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A parallel scheduler in 50 lines of Haskell

October 16, 2017 - Tagged as: en, haskell.

Here’s a problem:

Implement a scheduler that runs these tasks in parallel, utilizing available resources as much as possible.

The code I’ll show here piggybacks on GHC RTS for scheduling. But for that we first have to implement our resources and tasks in a way that exposes necessary information to GHC’s scheduler. The idea is simple and fun to implement, but I can’t recommended using it in production :-) Scheduling is a hard problem, with many variations, and I’ve only recently started reading about it. This solution is a fun one than anything else.

The idea is simple; we implement resources as MVars and tasks as threads. Threads (tasks) take the MVars before performing the operation. Because threads are scheduled by GHC RTS, GHC handles scheduling of our tasks. Because of fairness properties of MVars, our threads are scheduled “fairly”, e.g. all tasks eventually finish even when we have infinitely many tasks.

A resource is an abstract object with a lock and unique identifier:

data Resource = Resource
  { _resourceName :: T.Text
  , _resourceId   :: Unique
  , _resourceLock :: MVar ()

instance Show Resource where
  show = T.unpack . _resourceName

_resourceName is just a string to be used for tracing program execution.

A Unique is an integer that can be used in at most one resource:

newtype Unique = Unique Int
  deriving (Eq, Ord)

Using Unique we can define a total order for Resource:

instance Eq Resource where
  (==) = (==) `on` _resourceId

instance Ord Resource where
  compare = comparing _resourceId

A task that requires exclusive access to a subset of all resources can be implemented using withResources:

withResources :: (MonadLogger m, MonadBaseControl IO m) => S.Set Resource -> m () -> m ()
withResources locks a = acquire_locks (S.toList locks)
    acquire_locks ls = case ls of
      [] ->
      l : ls' -> do
        logDebug ("taking lock " <> (_resourceName l))
        withMVar (_resourceLock l) $ \() ->
          acquire_locks ls'

Note that when all tasks are implemented using this function a deadlock won’t occur: resources are ordered, and S.toList generates a sorted list, which in turn causes acquire_locks to take locks in order, effectively implementing Dijkstra’s resource hierarchy solution to the dining philosophers problem.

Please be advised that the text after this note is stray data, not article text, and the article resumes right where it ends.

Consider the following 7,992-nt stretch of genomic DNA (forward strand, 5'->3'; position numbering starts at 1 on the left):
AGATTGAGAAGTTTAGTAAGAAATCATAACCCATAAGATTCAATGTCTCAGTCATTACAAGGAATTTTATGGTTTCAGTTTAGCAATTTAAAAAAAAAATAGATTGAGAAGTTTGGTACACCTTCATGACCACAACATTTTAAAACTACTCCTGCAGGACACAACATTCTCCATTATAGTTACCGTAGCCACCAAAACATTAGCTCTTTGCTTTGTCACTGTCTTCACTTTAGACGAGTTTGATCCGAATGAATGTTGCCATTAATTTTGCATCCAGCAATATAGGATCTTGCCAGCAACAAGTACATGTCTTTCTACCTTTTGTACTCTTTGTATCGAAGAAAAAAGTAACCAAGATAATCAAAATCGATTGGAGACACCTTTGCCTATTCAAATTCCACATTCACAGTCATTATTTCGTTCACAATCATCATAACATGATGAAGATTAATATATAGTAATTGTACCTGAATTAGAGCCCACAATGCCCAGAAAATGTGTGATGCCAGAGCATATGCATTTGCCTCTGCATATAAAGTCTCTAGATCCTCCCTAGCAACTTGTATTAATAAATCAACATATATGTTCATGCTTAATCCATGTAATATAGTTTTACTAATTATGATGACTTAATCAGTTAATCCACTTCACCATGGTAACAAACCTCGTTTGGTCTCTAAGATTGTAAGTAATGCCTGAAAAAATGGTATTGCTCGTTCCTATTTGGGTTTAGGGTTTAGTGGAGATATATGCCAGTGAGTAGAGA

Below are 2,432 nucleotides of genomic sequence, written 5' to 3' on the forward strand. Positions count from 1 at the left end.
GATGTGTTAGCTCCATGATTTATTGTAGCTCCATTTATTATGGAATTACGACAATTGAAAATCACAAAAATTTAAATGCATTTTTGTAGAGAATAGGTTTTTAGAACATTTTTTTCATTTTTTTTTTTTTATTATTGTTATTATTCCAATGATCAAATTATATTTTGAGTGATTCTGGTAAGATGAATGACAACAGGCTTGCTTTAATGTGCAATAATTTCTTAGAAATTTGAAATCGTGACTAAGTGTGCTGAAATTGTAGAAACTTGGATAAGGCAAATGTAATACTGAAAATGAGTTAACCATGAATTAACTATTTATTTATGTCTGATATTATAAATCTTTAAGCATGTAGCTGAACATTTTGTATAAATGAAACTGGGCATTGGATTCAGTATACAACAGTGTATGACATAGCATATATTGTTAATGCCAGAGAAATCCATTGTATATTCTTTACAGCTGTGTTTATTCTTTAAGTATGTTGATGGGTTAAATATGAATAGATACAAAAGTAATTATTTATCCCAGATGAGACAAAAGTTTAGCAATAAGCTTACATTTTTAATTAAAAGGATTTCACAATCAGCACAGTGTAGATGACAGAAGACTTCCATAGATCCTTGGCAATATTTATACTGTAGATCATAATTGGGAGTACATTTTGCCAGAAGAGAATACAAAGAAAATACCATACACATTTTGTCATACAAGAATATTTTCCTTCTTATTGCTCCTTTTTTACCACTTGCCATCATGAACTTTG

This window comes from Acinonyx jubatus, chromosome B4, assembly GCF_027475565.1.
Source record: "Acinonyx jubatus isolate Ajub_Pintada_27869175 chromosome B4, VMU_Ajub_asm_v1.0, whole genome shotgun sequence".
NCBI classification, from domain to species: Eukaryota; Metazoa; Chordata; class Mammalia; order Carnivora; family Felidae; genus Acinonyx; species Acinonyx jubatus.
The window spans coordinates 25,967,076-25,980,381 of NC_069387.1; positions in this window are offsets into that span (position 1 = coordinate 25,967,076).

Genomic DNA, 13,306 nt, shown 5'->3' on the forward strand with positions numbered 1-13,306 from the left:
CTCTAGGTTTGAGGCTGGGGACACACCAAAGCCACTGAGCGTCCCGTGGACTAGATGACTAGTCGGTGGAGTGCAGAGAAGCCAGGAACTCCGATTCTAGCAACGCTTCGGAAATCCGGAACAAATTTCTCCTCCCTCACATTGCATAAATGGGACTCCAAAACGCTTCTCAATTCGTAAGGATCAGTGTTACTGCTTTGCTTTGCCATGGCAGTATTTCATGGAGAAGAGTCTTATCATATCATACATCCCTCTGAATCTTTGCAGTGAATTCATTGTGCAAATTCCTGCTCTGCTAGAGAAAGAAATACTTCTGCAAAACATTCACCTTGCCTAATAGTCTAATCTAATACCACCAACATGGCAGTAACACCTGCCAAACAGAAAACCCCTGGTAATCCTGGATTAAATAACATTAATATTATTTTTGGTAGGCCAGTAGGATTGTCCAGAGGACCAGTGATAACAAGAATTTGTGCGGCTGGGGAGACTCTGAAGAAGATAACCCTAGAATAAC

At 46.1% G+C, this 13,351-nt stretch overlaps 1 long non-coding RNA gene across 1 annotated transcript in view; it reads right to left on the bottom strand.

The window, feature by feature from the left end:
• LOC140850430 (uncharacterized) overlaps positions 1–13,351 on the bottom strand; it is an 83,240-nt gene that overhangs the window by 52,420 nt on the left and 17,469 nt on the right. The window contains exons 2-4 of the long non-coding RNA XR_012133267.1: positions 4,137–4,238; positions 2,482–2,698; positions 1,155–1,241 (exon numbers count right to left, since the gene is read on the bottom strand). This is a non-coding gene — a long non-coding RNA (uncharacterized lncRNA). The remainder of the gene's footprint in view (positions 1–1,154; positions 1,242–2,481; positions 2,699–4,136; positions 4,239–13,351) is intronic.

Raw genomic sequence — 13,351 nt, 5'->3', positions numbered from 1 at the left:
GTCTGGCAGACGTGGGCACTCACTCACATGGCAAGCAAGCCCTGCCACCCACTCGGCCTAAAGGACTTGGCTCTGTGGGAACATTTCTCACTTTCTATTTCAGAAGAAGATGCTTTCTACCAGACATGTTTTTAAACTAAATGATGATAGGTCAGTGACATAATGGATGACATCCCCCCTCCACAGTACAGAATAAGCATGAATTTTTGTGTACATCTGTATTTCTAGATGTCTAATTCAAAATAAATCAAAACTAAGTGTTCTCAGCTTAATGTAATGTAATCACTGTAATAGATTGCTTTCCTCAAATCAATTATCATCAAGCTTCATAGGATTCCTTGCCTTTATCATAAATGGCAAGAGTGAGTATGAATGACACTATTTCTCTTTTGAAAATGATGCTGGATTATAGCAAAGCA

Here are three task generators:

newtype Task = Task
  { runTask :: forall m . (MonadLogger m, MonadBaseControl IO m) => m () }

mkFastTask :: Int -> S.Set Resource -> Task
mkFastTask i res =
    Task $ withResources res $ do
      logDebug ("Performing " <> T.pack (show i))
      threadDelay (500 :: Milliseconds)
      logDebug ("Fast task done (" <> T.pack (show i) <> ")")

mkSlowTask :: Int -> S.Set Resource -> Task
mkSlowTask i res =
    Task $ withResources res $ do
      logDebug ("Performing " <> T.pack (show i))
      threadDelay (3 :: Seconds)
      logDebug ("Slow task done (" <> T.pack (show i) <> ")")

mkCrashingTask :: Int -> S.Set Resource -> Task
mkCrashingTask i res =
    Task $ withResources res $ do
      logDebug ("Performing " <> T.pack (show i))
      error "task failed"

Integer arguments are just for tracing task execution in program output. mkFastTask generates a task that takes 500 milliseconds to run. mkSlowTask generates a task that takes 3 seconds. mkCrashingTask makes a task that throws an exception, demonstrating that we release resources properly on exceptions.

Finally, the scheduler just spawns tasks using forkIO or async:

schedule :: (MonadLogger m, MonadBaseControl IO m, Forall (Pure m)) => [Task] -> m ()
schedule tasks = do
    thrs <- forM tasks $ \(Task task) ->
              async (task `catch` (\(e :: SomeException) -> logDebug "Task failed"))
    forM_ thrs wait

Here’s an example run

taking lock resource5
Performing 0
taking lock resource0
Performing 1
taking lock resource2
taking lock resource6
taking lock resource7
Performing 2
Task failed
taking lock resource6
Performing 3
taking lock resource8
Performing 4
taking lock resource1
taking lock resource2
Performing 5
Task failed
taking lock resource2
taking lock resource3
taking lock resource8
taking lock resource0
taking lock resource3
taking lock resource4
Performing 9
Fast task done (3)
Fast task done (9)
Fast task done (0)
Slow task done (1)
taking lock resource4
taking lock resource8
Slow task done (4)
Performing 6
Fast task done (6)
taking lock resource7
Performing 8
Task failed
Performing 7
Slow task done (7)

The whole code that randomly generates resources and tasks and then runs them is here. It uses quite a lot of dependencies because it was extracted from a larger program, and I’m too lazy to make it smaller and simpler. I provided a stack.yaml so hopefully it’s still not too hard to run.